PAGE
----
I don't normally recommend films, but I'll make an exception here. The Salt of the Earth, a documentary about photographer Sebastião Salgado playing at The Loft, is a terrific film for anyone interested in photography and social justice—and photography used as a tool for social justice. For my money, Salgado, born in Brazil and trained as an economist, is the foremost living black and white photographer. He's turned his camera on the teeming gold mines of Brazil (pictured above), famines and immigrant camps in Africa, oil fires in Kuwait and, most recently, the Earth in an almost primal state. His photos have brought worldwide awareness to social and economic problems. They're powerful, often painful, and stunningly beautiful.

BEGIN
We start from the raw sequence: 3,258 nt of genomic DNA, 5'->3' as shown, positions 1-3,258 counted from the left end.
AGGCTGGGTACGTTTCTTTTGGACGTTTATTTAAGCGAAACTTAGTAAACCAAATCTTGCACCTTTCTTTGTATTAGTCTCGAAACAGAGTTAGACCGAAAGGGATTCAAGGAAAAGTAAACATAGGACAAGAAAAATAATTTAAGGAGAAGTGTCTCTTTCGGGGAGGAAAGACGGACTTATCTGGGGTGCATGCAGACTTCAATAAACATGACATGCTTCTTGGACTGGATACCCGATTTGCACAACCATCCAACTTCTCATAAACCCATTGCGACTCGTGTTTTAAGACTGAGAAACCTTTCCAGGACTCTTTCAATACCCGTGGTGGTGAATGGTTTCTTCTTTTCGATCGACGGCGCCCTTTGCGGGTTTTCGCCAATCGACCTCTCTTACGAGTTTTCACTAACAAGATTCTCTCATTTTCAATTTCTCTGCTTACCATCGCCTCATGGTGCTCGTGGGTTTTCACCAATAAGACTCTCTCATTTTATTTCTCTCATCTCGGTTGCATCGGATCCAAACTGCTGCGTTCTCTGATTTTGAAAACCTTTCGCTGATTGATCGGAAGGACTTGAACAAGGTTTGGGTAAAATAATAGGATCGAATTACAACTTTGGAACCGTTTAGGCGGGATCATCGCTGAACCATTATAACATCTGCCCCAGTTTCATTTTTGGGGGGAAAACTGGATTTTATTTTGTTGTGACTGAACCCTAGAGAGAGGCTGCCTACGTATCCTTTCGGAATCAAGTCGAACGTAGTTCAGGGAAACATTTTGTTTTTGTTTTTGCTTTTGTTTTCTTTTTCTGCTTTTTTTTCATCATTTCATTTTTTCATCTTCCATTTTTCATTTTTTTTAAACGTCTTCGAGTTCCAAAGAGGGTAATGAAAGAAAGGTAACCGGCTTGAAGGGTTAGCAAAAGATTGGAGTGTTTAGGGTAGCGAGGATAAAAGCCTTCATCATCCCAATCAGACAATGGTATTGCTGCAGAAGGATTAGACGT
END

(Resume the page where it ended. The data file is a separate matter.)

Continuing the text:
The documentary is directed by Wim Wenders, a first rate director, and Salgado's son Juliano. The images alone are worth the price of admission (you can see a small selection in the gallery on the film's website
), and the story of Salgado's evolution as a photographer and a human being, as well as the stories of the places he photographed, are moving and informative.